UK poverty
The IFS also said that the increase in 'relative poverty' at the start of the recession would have been greater Reuters

The number of people living in "absolute poverty" in the UK is 300,000 more than previously thought, according to the Joseph Rowntree Foundation (JRF).

The study, which was conducted by the Institute for Fiscal Studies (IFS), found that big increases in food and energy prices mean that poorer households have experienced larger increases in their living costs than have richer households.

The report estimated, after taking into account differential inflation since 2010/11, that the number of people recorded in "absolute poverty" would have been about 0.5% higher than given by the standard measure in 2013/14, implying an additional 300,000 more people.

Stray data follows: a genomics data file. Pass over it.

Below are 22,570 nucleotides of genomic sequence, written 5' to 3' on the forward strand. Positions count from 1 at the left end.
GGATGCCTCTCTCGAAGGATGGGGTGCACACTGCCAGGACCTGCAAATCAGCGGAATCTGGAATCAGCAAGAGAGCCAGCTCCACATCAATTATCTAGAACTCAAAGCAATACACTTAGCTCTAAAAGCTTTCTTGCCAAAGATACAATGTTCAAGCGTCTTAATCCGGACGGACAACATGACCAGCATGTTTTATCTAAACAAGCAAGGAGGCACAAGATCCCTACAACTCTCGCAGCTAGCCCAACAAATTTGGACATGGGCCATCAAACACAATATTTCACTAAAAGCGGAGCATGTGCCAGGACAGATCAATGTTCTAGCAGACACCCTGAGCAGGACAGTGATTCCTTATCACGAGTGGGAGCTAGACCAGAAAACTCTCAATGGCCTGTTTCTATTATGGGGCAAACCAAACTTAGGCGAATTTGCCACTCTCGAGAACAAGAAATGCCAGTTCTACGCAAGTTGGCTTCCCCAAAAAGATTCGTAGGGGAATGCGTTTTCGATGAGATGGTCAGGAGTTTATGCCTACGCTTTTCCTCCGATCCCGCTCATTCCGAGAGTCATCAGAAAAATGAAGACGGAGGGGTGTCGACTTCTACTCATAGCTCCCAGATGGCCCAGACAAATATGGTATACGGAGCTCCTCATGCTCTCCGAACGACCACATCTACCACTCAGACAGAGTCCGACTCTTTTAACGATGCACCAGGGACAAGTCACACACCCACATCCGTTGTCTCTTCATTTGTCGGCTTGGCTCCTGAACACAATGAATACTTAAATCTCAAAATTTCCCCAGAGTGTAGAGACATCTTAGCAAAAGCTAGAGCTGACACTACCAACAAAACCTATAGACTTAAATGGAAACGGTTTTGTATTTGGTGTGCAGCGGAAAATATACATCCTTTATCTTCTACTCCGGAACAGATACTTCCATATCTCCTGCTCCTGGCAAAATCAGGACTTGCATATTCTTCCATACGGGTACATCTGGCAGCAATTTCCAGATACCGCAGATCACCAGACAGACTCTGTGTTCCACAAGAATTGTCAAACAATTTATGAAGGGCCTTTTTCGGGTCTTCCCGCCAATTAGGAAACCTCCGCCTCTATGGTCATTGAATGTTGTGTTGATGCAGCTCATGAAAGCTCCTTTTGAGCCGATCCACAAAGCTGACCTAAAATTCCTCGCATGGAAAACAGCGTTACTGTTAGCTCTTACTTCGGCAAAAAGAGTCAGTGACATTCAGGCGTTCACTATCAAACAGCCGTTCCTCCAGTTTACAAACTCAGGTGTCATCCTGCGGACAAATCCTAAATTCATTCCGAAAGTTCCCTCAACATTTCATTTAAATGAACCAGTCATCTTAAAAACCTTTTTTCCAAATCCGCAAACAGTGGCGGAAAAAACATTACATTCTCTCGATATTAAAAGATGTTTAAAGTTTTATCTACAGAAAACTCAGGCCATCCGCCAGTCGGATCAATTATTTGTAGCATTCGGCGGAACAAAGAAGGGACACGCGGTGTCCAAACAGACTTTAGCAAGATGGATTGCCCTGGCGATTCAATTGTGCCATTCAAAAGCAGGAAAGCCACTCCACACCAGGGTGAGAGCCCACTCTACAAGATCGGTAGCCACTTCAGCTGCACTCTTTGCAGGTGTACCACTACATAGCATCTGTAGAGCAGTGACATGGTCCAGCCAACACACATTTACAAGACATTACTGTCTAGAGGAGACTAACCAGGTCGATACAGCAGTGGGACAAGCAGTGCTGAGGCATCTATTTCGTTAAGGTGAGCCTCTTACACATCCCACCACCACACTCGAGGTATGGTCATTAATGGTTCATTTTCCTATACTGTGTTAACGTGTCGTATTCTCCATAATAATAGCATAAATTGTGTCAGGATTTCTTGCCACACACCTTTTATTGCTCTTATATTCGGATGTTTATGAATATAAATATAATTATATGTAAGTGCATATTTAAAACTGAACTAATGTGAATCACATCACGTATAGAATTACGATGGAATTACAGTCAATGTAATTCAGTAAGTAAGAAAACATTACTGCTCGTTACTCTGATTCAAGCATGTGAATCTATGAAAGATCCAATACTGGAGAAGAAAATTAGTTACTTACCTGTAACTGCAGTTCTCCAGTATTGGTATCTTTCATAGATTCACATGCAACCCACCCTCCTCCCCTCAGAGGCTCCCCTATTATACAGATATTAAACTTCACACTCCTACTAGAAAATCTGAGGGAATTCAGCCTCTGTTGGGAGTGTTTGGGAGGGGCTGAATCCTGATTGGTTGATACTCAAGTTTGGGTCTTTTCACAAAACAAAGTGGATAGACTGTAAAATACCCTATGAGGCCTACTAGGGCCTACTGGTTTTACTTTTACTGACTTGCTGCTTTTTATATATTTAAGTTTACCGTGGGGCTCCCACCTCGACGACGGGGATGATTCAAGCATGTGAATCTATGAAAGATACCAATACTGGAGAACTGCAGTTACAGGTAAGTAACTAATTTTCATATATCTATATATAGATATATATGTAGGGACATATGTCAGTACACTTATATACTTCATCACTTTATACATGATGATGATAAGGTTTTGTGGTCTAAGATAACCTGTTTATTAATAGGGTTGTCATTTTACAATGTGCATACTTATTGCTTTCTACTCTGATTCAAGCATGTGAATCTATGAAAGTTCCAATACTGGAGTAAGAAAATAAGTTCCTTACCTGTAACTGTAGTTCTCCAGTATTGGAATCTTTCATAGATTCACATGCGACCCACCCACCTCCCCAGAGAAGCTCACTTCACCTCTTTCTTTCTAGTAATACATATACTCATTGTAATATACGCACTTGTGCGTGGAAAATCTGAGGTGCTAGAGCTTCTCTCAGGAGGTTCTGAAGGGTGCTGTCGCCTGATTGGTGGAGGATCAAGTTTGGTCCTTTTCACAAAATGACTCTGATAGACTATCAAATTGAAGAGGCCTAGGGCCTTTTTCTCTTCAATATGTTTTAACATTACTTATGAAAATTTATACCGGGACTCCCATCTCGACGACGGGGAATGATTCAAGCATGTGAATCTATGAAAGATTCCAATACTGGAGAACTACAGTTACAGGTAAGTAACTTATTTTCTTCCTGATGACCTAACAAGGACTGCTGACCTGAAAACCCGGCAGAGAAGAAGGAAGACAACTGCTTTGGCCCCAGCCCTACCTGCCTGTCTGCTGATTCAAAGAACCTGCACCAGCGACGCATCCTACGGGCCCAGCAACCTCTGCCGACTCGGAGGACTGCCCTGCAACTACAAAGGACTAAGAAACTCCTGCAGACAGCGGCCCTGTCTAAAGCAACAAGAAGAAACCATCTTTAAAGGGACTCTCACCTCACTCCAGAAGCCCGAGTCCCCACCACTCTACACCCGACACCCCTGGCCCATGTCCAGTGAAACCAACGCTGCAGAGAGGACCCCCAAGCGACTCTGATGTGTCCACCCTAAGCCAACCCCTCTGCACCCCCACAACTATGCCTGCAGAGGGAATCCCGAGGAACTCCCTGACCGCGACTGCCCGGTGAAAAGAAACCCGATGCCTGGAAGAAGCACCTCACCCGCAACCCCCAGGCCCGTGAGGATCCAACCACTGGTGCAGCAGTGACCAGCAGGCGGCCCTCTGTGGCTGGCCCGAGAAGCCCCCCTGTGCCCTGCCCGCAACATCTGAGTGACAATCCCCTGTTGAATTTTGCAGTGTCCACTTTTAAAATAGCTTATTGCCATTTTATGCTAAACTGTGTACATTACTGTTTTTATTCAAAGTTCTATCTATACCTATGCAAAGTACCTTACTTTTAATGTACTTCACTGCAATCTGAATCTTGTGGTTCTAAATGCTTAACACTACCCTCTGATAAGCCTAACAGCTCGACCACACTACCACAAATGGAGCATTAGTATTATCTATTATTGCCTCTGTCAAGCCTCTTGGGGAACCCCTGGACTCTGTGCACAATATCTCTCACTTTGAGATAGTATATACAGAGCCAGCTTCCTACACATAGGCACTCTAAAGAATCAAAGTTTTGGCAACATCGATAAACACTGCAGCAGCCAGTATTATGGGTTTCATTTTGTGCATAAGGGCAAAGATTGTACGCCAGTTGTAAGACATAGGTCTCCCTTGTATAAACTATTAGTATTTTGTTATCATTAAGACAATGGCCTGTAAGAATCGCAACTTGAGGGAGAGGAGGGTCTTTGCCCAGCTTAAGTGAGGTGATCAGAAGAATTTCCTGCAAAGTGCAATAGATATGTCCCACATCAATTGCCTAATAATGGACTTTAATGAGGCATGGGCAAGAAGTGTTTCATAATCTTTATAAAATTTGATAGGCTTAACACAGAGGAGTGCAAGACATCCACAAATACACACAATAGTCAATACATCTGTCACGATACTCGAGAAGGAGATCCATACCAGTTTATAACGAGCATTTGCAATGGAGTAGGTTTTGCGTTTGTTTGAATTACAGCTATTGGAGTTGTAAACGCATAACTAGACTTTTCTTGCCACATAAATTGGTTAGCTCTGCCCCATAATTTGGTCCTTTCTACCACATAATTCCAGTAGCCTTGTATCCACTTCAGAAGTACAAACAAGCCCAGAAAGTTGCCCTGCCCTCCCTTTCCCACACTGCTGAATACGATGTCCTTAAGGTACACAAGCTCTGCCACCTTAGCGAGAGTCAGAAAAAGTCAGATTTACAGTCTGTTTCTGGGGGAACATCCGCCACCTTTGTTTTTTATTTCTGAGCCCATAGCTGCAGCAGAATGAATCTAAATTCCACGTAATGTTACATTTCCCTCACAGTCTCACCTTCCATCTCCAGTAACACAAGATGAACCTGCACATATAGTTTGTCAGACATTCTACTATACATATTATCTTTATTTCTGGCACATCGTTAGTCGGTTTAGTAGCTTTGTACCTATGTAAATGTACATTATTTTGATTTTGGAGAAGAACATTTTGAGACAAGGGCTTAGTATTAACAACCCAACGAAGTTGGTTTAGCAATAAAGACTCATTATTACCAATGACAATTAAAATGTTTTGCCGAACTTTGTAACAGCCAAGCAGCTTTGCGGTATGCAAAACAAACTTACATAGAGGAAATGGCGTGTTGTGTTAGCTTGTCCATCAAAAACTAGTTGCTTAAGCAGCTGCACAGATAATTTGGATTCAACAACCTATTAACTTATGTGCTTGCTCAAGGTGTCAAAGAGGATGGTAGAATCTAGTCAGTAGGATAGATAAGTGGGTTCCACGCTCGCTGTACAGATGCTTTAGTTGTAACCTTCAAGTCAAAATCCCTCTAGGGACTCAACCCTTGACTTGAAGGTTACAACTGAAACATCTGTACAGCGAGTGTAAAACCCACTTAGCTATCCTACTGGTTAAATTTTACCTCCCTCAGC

The research also revealed that the increase in "relative poverty" at the start of the recession would have been greater.

"In recent years, lower income households have tended to see bigger increases in their cost of living than have better off households," said Peter Levell, a research economist at the IFS.

"Official poverty measures do not take this into account and hence have arguably understated recent increases in absolute poverty by a small but not insignificant margin."

The study also found that the prices of the goods on which poorer households spend more of their money have tended to rise more quickly than the prices of goods purchased by richer households over the last 10 years.

For example, households with incomes in the bottom fifth of the population saw a price increase of 50% compared to an increase of 43% for households with incomes in the top fifth between 2002/03 and 2013/14.

The report explained that poorer households tend to devote a greater fraction of their budgets to things like energy and food, the prices of which have risen more quickly than have prices on average.

In contrast, richer households spend more on things like motoring and mortgage interest the costs of which, at times, have been rising less quickly than the average.